Right to Lawyer Expanded

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A federal judge has expanded the right of adjudicated youth to have an attorney.

California must appoint an attorney to each parolee who faces a parole revocation hearing, a judge ruled last month in a class action lawsuit on behalf of the state’s 4,000 juvenile parolees.

One-fifth of the youths housed in the state’s juvenile corrections centers are there because their parole was revoked, said Youth Law Center attorney Sue Burell, co-counsel for the petitioners in the case. In recent years, she said, only about 2 percent of juvenile parolees were represented in their revocation hearings by legal counsel.

California already required the state to appoint attorneys to represent youths in parole revocation hearings if the youths had mental disorders. But many youths, fearing embarrassment and a more lengthy hearing process, denied they met that qualification for an attorney, Burell said.

In its ruling, the United States District Court for the Eastern District of California concluded: “Juvenile parolees are a special class of parolees for whom appointment of counsel is always appropriate.”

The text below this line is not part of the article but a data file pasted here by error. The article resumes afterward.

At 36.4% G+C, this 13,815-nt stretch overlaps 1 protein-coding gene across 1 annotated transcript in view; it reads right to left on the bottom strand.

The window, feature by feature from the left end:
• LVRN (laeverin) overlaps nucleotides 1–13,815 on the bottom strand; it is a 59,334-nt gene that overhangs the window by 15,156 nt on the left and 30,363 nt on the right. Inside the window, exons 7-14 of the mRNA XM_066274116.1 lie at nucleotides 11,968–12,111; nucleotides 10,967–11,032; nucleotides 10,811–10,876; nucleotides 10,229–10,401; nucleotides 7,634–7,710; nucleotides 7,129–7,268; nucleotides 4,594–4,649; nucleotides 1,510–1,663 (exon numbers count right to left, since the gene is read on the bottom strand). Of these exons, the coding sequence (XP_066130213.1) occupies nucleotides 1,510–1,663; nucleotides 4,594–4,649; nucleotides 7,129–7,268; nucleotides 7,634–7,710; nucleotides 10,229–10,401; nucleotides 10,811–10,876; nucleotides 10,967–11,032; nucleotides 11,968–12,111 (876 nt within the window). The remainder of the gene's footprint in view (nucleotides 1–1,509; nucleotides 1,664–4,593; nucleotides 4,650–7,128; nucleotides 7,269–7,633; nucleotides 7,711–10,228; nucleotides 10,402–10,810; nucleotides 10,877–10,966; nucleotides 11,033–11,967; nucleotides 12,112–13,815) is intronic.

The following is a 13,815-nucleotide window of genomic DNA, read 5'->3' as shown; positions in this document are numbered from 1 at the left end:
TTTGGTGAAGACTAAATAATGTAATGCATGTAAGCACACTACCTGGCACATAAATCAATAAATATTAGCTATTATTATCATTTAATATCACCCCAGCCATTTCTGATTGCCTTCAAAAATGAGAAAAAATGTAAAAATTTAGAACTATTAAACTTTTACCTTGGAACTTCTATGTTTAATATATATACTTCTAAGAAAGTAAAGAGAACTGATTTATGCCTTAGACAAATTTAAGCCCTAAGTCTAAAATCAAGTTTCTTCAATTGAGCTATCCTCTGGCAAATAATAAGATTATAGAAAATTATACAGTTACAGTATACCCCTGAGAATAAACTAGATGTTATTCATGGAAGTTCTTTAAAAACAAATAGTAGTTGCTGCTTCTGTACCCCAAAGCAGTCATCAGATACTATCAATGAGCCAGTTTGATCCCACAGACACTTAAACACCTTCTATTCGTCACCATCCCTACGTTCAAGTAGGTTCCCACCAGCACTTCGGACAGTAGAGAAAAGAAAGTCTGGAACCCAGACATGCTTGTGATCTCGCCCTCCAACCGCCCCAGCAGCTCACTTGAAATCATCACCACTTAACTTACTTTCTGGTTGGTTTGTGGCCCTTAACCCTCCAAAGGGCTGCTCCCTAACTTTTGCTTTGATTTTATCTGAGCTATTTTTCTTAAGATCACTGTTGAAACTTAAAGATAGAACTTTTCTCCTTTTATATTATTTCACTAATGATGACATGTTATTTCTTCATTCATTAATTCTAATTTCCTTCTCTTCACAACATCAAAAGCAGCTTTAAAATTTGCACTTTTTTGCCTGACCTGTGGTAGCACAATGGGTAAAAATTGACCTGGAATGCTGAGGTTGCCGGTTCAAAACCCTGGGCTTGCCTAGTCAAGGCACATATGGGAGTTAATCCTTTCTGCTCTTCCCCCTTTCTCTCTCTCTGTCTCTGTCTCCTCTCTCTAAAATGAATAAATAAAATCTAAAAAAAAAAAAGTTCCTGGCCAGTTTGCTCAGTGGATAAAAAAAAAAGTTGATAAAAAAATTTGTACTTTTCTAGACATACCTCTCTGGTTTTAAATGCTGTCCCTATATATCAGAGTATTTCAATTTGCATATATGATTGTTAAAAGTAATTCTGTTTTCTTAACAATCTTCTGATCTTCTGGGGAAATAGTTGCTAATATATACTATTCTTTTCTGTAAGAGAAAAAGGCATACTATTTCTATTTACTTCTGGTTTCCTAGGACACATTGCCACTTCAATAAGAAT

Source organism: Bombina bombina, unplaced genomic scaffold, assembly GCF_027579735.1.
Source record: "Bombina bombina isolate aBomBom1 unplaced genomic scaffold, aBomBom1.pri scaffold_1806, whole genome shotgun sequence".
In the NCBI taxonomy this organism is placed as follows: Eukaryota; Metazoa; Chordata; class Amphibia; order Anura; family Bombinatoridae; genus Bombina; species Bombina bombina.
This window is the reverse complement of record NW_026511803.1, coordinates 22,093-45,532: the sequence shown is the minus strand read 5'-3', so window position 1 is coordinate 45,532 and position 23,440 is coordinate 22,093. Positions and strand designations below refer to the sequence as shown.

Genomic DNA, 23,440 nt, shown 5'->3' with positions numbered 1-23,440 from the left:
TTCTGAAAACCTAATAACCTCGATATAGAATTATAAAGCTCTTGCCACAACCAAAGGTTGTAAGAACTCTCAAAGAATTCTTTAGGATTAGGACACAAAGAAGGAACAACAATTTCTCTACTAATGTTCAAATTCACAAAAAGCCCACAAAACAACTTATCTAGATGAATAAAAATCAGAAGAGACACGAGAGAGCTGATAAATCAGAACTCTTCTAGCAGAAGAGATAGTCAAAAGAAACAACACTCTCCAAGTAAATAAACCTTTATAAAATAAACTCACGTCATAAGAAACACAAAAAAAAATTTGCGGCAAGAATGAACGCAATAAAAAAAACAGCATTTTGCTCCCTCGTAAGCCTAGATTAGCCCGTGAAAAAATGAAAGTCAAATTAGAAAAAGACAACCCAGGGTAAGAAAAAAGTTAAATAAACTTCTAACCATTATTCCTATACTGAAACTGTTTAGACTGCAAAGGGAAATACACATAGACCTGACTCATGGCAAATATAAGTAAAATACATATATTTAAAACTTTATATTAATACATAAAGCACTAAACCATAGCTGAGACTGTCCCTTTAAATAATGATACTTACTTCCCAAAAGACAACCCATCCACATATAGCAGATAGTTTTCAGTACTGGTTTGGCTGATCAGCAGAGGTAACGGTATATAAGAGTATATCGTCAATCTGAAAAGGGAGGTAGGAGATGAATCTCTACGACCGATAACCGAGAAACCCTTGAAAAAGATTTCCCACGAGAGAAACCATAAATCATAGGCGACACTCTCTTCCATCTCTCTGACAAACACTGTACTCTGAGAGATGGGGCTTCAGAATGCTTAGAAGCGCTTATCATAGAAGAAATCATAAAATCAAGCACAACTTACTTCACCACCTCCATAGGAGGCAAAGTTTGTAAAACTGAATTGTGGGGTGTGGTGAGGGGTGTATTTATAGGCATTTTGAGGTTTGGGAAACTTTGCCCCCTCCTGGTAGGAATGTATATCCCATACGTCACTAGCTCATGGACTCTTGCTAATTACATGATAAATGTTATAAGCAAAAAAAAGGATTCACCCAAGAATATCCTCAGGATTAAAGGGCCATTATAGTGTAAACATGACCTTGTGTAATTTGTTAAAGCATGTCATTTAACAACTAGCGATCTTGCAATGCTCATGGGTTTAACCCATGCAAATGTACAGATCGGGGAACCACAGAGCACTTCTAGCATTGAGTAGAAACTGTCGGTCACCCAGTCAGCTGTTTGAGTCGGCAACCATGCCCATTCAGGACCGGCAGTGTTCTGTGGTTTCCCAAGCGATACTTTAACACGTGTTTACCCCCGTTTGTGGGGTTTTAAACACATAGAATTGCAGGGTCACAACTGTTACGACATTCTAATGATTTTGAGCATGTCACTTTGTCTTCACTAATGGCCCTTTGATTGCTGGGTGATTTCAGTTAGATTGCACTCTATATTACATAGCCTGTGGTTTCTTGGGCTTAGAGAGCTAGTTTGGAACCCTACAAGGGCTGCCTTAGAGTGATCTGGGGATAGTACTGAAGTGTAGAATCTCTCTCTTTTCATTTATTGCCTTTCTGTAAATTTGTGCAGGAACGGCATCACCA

According to Burell, the costs to the state will be minimal, because California already has a legal infrastructure in place for adult parolees facing revocation hearings. Adults are entitled to legal representation in such hearings.

Parole is often revoked for slight infractions, such as drinking alcohol, smoking marijuana or missing a meeting with a parole officer. The average stay in a detention center for juvenile offenders whose parole has been revoked is 7.3 months, Burell said.

In cases where parole is revoked even though the juvenile has returned to school or work, and has otherwise maintained contact with his parole officer, the system is “… throwing away everything good these children have done,” Burell said. She said an attorney could explain mitigating circumstances and help the court find alternatives to detention.